GRUB Geom error on Red Hat Enterprise Linux 4 after imaging with Acronis into Vmware ESX

Florescu
Florescu used Ask the Experts™
on
I am trying to image a Red Hat Enterprise Linux 4 OS using Acronis and place the image on a Vmware.  I'm running into some problems.  Here's what I get after imaging to a new machine:

"loading PBR for descriptor 1... done
GRUB Geom error"

Server: Dell 2950 with SCSI RAID5 setup
OS: RHEL 4 x64

Steps I followed:
1.  Boot server from Acronis Boot CD.
2.  Take image of server
3.  Created a new Virtual machine on my Vmware ESXHost
4.  Boot VM from Acronis CD
5.  Restore the image taken earlier  (completes successfully)
6.  Boot normal.

Here's what I see in the Acronis backup window:

ext2   capacity 115.4 GB  used 1.947 GB   type ext2
/boot  capacity 102 MB    used 50.04 MB   type ext3
FAT16  capacity 31.35 MB  used 3.6 MB
None   capacity 565 GB                    type LINUX LVM

I selected all except for the LVM disk.

Here's what I see in the Acronis restore window:
ext2   -->restore to its own hard drive 115.4 GB
/boot  -->restore to its own hard drive 102 MB
MBR

I restored all of these.
-----------------------------------------------------
Info from the RHEL OS:

[root@IIH ~]# df -k
Filesystem           1K-blocks      Used Available Use% Mounted on
/dev/mapper/VolGroup_ID_1007-LogVol1
                      75891808  43845792  28190864  61% /
/dev/sda3               101105     49624     46260  52% /boot
none                   4082580         0   4082580   0% /dev/shm
/dev/mapper/VolGroup_ID_1007-LogVol2
                       2064208     89732   1869620   5% /tmp
/dev/mapper/VolGroup_ID_1007-LogVol5
                     235549488   4286728 219297528   2% /usr
/dev/mapper/VolGroup_ID_1007-LogVol4
                      44026344   1419284  40370644   4% /var
/dev/mapper/VolGroup_ID_1007-LogVolHome
                     119144708    867512 112224948   1% /home
/dev/mapper/VolGroup_ID_1007-LogVol06
                      51606140   1209240  47775460   3% /u01



/boot/grub/menu.lst

# grub.conf generated by anaconda
#
# Note that you do not have to rerun grub after making changes to this file
# NOTICE:  You have a /boot partition.  This means that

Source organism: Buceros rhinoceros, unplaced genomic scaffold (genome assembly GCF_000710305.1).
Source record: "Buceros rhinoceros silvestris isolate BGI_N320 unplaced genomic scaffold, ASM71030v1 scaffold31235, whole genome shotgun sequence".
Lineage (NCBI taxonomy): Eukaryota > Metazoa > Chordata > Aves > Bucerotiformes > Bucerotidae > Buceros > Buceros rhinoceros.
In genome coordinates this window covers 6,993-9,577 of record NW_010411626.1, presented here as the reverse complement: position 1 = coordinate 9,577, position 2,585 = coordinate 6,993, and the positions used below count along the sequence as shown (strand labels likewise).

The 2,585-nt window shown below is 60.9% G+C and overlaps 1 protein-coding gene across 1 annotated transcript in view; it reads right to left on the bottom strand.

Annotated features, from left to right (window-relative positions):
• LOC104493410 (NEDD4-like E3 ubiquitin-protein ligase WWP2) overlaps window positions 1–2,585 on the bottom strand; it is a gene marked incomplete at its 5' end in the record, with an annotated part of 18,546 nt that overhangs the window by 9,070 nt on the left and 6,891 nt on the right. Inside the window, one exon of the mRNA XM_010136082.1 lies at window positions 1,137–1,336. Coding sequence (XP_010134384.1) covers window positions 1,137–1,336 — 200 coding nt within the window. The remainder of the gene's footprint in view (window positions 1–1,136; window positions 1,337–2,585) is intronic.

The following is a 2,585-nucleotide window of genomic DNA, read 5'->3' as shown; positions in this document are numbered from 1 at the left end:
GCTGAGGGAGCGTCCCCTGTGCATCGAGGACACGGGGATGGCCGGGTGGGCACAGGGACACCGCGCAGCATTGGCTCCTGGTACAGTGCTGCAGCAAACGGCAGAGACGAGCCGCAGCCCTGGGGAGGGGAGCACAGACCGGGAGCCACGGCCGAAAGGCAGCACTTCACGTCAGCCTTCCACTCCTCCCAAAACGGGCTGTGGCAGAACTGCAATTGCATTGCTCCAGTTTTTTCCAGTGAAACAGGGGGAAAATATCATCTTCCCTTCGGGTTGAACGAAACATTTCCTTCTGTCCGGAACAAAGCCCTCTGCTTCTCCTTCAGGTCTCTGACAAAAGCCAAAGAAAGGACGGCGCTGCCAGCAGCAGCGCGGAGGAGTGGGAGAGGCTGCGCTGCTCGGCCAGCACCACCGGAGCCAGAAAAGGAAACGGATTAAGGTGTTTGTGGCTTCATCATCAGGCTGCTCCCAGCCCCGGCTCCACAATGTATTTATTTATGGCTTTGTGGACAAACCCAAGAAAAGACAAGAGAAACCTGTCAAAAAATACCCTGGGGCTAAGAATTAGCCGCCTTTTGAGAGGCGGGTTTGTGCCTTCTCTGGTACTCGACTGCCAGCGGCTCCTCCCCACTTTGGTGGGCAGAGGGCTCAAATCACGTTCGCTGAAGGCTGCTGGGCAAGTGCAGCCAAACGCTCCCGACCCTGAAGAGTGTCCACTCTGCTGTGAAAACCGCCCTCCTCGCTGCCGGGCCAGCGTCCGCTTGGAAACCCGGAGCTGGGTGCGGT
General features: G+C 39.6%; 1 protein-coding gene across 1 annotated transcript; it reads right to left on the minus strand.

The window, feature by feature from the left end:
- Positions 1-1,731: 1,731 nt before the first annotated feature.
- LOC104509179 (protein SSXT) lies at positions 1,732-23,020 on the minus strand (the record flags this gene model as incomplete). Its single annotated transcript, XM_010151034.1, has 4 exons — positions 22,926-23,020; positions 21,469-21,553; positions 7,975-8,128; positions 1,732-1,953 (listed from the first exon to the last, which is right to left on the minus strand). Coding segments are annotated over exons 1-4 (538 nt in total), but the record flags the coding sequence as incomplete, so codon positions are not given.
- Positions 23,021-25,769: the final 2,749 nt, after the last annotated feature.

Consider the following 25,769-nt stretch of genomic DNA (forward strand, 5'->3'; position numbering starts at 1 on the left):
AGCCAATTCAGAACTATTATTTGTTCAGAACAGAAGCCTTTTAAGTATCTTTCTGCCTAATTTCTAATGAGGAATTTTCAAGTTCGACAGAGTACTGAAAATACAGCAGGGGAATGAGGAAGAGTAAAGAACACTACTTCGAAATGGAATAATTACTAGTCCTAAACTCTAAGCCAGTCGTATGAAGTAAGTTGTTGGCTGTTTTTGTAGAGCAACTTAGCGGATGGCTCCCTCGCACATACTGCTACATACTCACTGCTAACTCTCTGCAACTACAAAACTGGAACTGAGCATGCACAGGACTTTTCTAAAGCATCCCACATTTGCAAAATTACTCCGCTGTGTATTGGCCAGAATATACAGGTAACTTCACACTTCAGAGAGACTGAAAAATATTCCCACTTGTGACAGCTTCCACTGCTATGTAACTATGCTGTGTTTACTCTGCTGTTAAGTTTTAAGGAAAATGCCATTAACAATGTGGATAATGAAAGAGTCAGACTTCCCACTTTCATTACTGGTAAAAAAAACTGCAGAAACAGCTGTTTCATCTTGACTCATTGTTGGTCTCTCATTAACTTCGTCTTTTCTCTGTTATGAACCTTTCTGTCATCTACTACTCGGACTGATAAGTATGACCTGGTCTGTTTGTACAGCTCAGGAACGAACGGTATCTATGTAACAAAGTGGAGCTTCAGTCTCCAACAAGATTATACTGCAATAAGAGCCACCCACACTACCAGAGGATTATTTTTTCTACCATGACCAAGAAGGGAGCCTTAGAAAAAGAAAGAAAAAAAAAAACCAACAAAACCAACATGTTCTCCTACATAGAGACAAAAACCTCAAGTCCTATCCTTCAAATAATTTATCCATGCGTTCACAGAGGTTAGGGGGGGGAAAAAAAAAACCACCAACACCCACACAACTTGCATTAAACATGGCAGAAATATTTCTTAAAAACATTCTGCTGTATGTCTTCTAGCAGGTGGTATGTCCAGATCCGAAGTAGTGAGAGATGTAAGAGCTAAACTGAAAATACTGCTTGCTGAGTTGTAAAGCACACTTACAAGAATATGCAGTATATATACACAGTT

#          all kernel and initrd paths are relative to /boot/, eg.
#          root (hd0,2)
#          kernel /vmlinuz-version ro root=/dev/VolGroup_ID_1007/LogVol1
#          initrd /initrd-version.img
#boot=/dev/sda3
default=0
timeout=5
splashimage=(hd0,2)/grub/splash.xpm.gz
hiddenmenu
title Red Hat Enterprise Linux ES (2.6.9-5.ELsmp)
        root (hd0,2)
        kernel /vmlinuz-2.6.9-5.ELsmp ro root=/dev/VolGroup_ID_1007/LogVol1 rhgb quiet
        initrd /initrd-2.6.9-5.ELsmp.img
title Red Hat Enterprise Linux ES-up (2.6.9-5.EL)
        root (hd0,2)
        kernel /vmlinuz-2.6.9-5.EL ro root=/dev/VolGroup_ID_1007/LogVol1 rhgb quiet
        initrd /initrd-2.6.9-5.EL.img
-----------------------------------------------------
I also tried some other things but was also unsuccessful:

1.  I tried booting from Acronis boot disk and taking an image but I didn't see an option to take an image specifically for Vmware use.  There's no option to convert to a Vmware virtual machine.

2.  I tried importing the Acronis TIB files into Vmware but I got error messages:
Unable to load the source virtual machine or image. the file might be corrupt,
or of an unsupported format.

Source VM could not be found

3. I tried using the Vmware Converter boot CD but I get an error message saying "Unable to determine Guest OS".

The only thing i am a little concerned about is the LVM disk, not sure if I'm supposed to back that up or not.

According to Vmware, 3rd party images are supported for use with Vmware Converter.
http://www.vmware.com/products/converter/faqs.html

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Andrew Hancock (VMware vExpert / EE Fellow)VMware and Virtualization Consultant
Fellow 2018
Expert of the Year 2017

Commented:
Hard disk geometry has changed between your Dell Storage Controller RAID 5 setup and VMware Buslogic or LSI Logic disk.

Does the Acronis Product convert your Server to VMware hardware?

You'll need to convert the disk image, not just copy it to a VMware Machine.
VMware and Virtualization Consultant
Fellow 2018
Expert of the Year 2017
Commented:
Details of how to P2V a Linux OS to VMware

http://www.vladan.fr/how-to-p2v-linux-into-vmware-esx-server/

Author

Commented:
Thank you very much for this.  It's an awesome article.  The only thing I had to be careful of is to make sure that I used the Standalone Converter installed on my own machine.  It didn't work using the built-in VCenter converter plugin.
Andrew Hancock (VMware vExpert / EE Fellow)VMware and Virtualization Consultant
Fellow 2018
Expert of the Year 2017

Commented:
to be honest with you the "embedded converter", has never worked that well, compared to Standalone! The embedded always seems to fall over with some issue.

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